On 28 February 2019 the Supreme Court issued its Vivekananda judgment and clarified the legal position regarding allowances that fall within the definition of 'basic wages' under the Employees' Provident Funds and Miscellaneous Provisions Act 1952 (EPF Act) for the purposes of calculating provident fund contributions (for further details please see "Supreme Court rules on whether special allowances constitute basic wages for purposes of PF contributions").(1)
The Supreme Court ruled that special allowances which form part of an employee's wages will be subject to provident fund contributions if:
- the allowances are not variable in nature;
- the allowances are not linked to any incentive for the employee to perform extra work; and
- the allowances are paid across the board to all employees in a particular category.
Pursuant to the Vivekananda judgment, on 20 March 2019 the Employees' Provident Fund Organisation (EPFO) issued a circular advising the provident fund authorities to investigate any misconduct by employers. The Vivekananda judgment and the EPFO circular prompted the authorities to issue inquiry notices requiring companies to produce records for a period ranging from three to five years so that they could evaluate wage structures and determine any shortfalls in contributions.
Given the widespread ramifications of these inquiry notices, industry bodies (eg, the Confederation of Indian Industry) made representations to the provident fund authorities. On 28 August 2019 the EPFO issued a circular directing the provident fund authorities not to initiate inquiries or investigations into employers' previous wage structures on the assumption that certain allowances might not have been treated by employers as basic wages for the purposes of provident fund contributions. The EPFO circular also directed all investigations and inspections to be carried out only with prior permission from the Central Analysis Intelligence Unit and in accordance with the relevant administrative guidelines and policies. Further, the circular permits investigations to be carried out only where there is a credible basis for believing that an employer has prima facie indulged in the illegal practice of avoiding provident fund liability by splitting basic wages.
The provident fund authorities have also been directed not to pursue notices which were issued without prima facie evidence of arbitrary wage splitting with the aim of avoiding provident fund liability. Where any such action is initiated, the concerned officer will face administrative action. The EPFO circular also provided that no coercive action for recovery would be taken where any proceedings under Section 7A of the EPF Act have already been commenced pending the disposal of the review petition filed against the Vivekananda judgment. However, on 28 August 2019 the Supreme Court dismissed the review petition.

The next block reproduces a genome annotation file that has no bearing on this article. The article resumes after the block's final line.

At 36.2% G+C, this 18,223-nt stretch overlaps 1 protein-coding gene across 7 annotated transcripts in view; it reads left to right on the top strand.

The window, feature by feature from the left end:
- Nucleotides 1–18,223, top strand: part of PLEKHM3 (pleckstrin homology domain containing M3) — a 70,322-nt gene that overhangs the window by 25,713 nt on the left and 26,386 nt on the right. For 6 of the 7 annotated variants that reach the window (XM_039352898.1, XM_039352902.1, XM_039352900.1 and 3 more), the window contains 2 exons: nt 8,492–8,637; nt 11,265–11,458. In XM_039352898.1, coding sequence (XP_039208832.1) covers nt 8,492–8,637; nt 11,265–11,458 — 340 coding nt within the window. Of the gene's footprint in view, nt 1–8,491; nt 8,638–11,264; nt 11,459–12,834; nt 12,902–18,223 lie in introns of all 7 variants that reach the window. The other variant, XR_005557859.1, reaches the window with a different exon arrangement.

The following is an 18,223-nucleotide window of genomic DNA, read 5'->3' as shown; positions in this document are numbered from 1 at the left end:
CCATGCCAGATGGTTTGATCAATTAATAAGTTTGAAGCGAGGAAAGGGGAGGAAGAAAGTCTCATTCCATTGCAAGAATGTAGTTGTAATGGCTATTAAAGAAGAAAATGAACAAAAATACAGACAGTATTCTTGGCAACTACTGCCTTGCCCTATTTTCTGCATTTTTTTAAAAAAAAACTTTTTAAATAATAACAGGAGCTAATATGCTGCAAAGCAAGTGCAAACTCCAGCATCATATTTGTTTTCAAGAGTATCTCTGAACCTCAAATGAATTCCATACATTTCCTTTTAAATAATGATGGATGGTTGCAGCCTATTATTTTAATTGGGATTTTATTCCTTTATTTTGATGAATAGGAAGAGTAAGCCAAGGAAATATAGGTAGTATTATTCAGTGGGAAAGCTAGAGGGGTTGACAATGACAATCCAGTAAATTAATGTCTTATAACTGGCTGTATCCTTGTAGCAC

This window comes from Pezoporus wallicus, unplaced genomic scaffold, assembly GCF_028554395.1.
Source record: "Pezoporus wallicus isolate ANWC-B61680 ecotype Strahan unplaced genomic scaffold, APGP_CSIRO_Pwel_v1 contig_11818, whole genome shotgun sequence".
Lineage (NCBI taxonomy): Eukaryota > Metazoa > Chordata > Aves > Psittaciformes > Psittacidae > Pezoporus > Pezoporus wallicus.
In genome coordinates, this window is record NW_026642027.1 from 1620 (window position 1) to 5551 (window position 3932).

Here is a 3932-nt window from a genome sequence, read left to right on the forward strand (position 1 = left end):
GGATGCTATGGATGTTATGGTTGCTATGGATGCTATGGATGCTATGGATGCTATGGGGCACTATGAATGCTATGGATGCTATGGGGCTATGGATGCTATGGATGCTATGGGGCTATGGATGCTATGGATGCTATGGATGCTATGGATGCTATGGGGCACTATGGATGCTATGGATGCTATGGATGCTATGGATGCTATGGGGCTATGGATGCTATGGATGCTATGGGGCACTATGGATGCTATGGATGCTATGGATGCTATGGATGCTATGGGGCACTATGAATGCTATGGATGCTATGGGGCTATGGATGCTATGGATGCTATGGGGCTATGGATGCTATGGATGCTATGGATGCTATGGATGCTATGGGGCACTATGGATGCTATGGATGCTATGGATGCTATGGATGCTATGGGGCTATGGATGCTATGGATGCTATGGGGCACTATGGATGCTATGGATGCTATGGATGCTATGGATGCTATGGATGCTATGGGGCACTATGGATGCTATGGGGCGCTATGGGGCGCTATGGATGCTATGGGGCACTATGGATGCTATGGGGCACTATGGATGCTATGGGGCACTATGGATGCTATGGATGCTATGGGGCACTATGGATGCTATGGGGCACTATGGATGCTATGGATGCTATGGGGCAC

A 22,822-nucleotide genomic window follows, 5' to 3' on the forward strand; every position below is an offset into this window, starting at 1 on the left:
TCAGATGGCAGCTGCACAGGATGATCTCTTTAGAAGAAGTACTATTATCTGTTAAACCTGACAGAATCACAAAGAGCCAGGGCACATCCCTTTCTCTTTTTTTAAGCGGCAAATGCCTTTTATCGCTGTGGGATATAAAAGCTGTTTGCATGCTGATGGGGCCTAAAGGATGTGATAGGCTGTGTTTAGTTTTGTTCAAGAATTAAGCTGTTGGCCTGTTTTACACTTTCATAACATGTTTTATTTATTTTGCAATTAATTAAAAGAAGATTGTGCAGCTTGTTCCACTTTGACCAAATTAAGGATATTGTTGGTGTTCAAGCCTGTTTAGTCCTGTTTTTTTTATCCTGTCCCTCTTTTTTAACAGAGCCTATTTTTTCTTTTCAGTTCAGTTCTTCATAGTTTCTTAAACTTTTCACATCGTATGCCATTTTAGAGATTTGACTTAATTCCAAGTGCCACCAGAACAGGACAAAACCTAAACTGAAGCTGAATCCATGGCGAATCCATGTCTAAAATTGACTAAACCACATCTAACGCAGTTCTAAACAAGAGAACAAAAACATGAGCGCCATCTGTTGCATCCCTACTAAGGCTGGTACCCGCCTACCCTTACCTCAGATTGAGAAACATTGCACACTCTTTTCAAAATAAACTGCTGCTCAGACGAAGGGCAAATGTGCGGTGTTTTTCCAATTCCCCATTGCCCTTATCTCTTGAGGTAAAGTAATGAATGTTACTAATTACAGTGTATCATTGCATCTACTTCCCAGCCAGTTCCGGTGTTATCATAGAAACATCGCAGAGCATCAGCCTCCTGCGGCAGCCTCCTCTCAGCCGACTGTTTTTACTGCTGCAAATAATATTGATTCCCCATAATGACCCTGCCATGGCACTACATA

The EPF Act does not provide a limitation period. By way of a 30 November 2012 circular, the EPFO attempted to limit the look-back period for investigations and inquiries into past non-compliance to seven years. Given that the EPF Act is a social welfare law, this circular was held in abeyance until a further order of 18 December 2012. There have been no further circulars in relation to the limitation period for inquiries. Therefore, at present, there is no limit to the number of years which can be subject to an investigation into past defaults by the provident fund authorities. Judicial precedents and other internal circulars of the EPFO also suggest that the EPFO could ascertain the liability regarding provident fund contributions for past defaults without limitation. However, a proposed amendment to the EPF Act would introduce a five-year limitation period. This indicates that the legislature aims to introduce a limitation period to provide respite to employers. Until such time, the EPFO's recent clarification is a welcome measure and will provide some relief to employers.
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